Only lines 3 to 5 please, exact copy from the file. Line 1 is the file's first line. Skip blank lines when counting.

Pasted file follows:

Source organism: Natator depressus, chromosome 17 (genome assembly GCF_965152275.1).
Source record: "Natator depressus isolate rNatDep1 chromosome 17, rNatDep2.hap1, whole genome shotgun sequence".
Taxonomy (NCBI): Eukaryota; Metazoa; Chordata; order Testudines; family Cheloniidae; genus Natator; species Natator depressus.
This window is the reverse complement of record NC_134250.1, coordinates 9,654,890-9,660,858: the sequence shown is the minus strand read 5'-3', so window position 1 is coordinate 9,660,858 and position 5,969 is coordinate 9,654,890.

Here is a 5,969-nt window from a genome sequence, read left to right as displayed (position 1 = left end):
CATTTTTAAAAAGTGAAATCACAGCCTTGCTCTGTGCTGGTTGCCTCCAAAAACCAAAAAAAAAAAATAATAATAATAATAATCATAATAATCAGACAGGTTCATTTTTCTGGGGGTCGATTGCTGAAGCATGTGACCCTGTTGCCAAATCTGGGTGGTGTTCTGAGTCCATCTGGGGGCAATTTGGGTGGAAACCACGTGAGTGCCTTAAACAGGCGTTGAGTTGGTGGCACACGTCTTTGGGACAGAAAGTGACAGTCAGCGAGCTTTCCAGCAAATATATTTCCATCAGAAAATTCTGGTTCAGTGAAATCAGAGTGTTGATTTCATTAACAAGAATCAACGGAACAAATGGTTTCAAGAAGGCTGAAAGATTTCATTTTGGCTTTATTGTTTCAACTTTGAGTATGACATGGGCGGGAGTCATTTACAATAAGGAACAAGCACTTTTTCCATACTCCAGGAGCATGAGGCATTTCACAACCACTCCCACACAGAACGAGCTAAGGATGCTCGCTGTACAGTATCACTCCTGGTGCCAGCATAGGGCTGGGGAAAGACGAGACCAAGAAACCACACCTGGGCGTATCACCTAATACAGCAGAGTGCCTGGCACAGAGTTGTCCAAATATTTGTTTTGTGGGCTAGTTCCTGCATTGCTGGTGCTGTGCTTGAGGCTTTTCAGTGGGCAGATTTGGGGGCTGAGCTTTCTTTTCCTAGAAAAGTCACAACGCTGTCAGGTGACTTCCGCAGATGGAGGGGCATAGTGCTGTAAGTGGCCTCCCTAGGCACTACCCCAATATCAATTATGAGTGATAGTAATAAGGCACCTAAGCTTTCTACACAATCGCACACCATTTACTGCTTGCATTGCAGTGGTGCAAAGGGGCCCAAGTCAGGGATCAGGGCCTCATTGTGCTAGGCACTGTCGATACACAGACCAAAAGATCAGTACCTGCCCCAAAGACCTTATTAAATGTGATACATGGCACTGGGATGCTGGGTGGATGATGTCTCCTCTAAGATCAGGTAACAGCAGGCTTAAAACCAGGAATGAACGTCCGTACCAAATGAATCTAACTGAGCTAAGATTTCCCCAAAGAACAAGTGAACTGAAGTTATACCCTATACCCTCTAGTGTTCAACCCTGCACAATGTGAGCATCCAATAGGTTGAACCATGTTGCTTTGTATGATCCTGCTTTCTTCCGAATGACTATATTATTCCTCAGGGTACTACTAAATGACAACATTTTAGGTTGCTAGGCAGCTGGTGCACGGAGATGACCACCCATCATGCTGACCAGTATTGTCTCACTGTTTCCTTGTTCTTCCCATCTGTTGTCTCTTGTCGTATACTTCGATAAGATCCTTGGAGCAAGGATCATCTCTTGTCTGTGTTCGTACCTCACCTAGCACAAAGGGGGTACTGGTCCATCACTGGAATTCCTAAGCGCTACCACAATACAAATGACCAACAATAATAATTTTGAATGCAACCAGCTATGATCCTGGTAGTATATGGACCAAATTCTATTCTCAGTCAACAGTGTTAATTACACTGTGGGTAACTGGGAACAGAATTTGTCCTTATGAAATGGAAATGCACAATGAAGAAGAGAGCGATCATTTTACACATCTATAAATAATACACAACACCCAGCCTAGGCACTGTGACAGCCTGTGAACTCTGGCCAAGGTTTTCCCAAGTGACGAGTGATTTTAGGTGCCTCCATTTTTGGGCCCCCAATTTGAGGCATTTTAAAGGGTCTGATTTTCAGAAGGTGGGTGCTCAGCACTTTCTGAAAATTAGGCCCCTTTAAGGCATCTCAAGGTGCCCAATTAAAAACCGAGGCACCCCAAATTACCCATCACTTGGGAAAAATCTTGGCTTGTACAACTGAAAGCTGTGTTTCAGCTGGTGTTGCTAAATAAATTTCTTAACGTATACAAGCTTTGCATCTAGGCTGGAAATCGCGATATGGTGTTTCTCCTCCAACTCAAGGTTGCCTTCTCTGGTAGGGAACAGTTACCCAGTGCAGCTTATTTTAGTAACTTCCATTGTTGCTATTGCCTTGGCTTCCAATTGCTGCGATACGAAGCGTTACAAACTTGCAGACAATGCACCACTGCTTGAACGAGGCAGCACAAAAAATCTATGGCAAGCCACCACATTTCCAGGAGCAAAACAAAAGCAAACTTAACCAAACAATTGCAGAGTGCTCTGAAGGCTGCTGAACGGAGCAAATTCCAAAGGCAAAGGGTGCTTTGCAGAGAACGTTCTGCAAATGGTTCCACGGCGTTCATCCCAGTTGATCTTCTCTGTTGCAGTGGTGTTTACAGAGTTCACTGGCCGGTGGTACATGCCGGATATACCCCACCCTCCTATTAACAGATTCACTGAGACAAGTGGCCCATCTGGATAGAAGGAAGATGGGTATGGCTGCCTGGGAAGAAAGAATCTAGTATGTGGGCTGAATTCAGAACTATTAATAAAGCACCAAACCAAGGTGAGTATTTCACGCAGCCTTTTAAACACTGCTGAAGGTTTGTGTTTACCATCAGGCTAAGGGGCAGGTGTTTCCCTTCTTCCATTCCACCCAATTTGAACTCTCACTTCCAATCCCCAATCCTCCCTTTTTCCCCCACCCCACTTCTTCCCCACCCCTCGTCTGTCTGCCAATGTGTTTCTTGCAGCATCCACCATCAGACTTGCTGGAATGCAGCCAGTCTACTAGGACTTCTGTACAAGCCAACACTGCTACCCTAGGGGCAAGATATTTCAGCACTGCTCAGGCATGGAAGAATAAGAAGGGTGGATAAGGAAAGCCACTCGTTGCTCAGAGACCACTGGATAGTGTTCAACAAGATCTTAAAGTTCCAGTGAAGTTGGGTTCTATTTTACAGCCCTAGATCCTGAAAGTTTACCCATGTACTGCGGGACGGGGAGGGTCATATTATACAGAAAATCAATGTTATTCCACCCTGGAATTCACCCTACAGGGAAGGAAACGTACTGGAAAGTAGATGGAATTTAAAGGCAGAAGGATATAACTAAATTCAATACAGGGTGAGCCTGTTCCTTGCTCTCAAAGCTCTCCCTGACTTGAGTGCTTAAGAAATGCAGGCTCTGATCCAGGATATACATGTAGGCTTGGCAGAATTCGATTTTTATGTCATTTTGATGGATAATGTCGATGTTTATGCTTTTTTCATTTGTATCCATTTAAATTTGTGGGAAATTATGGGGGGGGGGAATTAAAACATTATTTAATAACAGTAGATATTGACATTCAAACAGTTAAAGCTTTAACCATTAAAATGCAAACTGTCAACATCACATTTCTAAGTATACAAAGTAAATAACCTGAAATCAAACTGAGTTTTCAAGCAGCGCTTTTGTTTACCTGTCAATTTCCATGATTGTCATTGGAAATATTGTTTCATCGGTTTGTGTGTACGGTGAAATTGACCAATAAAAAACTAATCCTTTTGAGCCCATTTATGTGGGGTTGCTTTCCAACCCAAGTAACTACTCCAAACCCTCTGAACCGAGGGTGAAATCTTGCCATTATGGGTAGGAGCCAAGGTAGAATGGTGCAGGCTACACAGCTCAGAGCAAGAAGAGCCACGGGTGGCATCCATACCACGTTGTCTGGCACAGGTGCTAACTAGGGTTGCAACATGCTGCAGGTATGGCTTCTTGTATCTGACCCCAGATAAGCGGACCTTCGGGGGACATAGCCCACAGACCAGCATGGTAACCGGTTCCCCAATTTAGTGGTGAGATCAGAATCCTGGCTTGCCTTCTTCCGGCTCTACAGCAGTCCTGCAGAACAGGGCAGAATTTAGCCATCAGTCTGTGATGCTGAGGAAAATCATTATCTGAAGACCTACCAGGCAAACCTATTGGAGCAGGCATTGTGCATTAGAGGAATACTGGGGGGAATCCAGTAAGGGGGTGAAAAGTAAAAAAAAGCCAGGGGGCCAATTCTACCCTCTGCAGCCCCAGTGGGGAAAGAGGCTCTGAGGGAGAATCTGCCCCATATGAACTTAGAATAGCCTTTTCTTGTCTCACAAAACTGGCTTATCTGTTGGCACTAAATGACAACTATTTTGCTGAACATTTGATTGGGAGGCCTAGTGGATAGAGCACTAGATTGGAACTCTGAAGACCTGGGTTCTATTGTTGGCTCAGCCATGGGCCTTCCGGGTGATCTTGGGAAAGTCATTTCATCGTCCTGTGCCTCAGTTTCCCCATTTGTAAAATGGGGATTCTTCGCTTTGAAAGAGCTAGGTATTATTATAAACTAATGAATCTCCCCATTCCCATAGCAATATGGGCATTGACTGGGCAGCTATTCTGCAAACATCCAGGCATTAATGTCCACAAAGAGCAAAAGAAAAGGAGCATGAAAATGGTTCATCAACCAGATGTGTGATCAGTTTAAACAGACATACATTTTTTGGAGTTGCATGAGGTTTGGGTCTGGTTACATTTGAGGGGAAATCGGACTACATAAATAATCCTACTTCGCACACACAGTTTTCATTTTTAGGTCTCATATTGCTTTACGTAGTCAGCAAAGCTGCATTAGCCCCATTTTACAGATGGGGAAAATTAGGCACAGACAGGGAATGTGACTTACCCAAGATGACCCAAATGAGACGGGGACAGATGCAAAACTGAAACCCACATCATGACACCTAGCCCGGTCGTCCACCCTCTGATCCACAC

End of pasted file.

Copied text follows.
Taxonomy (NCBI): Eukaryota; Metazoa; Chordata; order Testudines; family Cheloniidae; genus Natator; species Natator depressus.
This window is the reverse complement of record NC_134250.1, coordinates 9,654,890-9,660,858: the sequence shown is the minus strand read 5'-3', so window position 1 is coordinate 9,660,858 and position 5,969 is coordinate 9,654,890.

Here is a 5,969-nt window from a genome sequence, read left to right as displayed (position 1 = left end):